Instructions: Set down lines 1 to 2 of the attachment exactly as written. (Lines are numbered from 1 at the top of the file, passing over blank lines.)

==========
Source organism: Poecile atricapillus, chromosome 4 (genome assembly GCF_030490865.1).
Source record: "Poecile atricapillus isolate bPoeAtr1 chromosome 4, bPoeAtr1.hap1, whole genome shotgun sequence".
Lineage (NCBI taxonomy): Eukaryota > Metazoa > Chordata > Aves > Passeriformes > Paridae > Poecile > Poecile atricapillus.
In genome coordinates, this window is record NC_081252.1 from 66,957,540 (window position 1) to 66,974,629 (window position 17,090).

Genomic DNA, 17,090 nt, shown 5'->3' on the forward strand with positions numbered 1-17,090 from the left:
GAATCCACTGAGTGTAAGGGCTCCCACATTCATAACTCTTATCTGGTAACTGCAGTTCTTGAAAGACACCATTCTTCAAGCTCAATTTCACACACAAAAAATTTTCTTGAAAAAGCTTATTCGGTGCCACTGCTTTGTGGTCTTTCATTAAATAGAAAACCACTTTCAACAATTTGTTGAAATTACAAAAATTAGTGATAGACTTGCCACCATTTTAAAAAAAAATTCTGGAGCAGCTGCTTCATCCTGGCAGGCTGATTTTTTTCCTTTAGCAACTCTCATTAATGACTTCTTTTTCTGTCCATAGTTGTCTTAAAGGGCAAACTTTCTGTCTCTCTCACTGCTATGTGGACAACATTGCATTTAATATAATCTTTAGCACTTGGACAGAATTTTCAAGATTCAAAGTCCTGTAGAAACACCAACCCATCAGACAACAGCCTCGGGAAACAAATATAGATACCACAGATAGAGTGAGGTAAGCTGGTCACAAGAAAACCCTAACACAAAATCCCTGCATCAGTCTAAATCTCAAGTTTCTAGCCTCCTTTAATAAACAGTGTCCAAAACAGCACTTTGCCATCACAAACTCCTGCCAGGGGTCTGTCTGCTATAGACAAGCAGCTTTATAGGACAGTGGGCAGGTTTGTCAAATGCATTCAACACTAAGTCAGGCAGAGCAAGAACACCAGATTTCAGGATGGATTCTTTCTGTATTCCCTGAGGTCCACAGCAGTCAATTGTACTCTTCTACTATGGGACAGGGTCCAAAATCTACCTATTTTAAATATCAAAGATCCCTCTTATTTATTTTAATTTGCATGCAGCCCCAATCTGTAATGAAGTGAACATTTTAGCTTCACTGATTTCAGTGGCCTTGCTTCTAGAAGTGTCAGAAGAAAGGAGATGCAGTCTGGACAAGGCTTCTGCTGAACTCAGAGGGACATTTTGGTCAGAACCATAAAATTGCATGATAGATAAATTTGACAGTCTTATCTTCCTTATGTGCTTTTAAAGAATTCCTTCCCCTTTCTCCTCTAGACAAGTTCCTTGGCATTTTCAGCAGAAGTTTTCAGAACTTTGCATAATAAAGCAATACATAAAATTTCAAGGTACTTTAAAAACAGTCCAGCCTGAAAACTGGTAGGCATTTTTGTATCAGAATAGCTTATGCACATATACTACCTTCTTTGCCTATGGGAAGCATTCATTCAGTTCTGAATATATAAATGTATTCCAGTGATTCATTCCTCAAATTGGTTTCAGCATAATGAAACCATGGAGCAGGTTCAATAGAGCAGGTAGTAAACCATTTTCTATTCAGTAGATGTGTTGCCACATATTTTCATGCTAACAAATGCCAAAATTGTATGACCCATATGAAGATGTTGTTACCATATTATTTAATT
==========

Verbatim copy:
Source organism: Poecile atricapillus, chromosome 4 (genome assembly GCF_030490865.1).
Source record: "Poecile atricapillus isolate bPoeAtr1 chromosome 4, bPoeAtr1.hap1, whole genome shotgun sequence".